An isoflavonoid derived from soy products. It inhibits protein-tyrosine kinase and topoisomerase-II (DNA topoisomerases, type II) activity and is used as an antineoplastic and antitumor agent. Experimentally, it has been shown to induce G2 phase arrest in human and murine cell lines.
Additionally, genistein has antihelmintic activity. It has been determined to be the active ingredient in Felmingia vestita, which is a plant traditionally used against worms. It has also been demonstrated to be effective against intestinal parasites such as the common liver fluke, pork trematode and poultry cestode. [Wikipedia]
Further, genistein is a phytoestrogen which has selective estrogen receptor modulator properties. It has been investigated in clinical trials as an alternative to classical hormone therapy to help prevent cardiovascular disease in postmenopausal women. 
Genistein can be found in food sources such as tofu, fava beans, soybeans, kudzu, and lupin. It is also present in certain cell cultures and medicinal plants. [Wikipedia]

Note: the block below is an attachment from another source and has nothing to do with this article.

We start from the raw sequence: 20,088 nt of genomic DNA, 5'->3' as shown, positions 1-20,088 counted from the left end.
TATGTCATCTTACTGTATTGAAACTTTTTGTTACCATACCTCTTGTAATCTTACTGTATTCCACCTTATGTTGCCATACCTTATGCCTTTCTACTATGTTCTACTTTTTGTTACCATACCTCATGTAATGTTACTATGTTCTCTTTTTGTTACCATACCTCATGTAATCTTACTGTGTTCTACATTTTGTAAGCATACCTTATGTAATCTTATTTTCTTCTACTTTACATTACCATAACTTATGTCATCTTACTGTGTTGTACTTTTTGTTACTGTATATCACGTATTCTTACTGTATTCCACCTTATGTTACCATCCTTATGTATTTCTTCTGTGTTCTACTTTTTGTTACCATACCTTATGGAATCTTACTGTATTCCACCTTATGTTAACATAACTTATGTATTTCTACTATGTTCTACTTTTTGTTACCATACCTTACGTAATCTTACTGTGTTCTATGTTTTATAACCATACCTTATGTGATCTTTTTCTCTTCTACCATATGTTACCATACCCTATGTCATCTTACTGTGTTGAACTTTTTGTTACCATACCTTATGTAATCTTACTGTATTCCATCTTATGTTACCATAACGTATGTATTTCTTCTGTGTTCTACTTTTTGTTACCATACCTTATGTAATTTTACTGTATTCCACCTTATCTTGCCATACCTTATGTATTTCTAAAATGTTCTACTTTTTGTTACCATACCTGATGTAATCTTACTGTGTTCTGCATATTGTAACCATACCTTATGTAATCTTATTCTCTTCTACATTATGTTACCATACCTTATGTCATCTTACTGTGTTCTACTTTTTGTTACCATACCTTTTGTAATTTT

Humans and other mammals
Parasitic nematodes and other roundworms
Currently Genistein is being studied in clinical trials as a treatment for prostate cancer.
Mechanism of action
Genistein may inhibit cancer cell growth by blocking enzymes required for cell growth.
Genistein may decrease cardiovascular risk in postmenopausal women by interacting with the nuclear estrogen receptors to alter the transcription of cell specific genes. In randomized clinical trials, genistein was seen to increase the ratio of nitric oxide to endothelin and improved flow-mediated endothelium dependent vasodilation in healthy postmenopausal women.  In addition, genistein may have beneficial effects on glucose metabolism by inhibiting islet tyrosine kinase activity as well as insulin release dependent on glucose and sulfonylurea.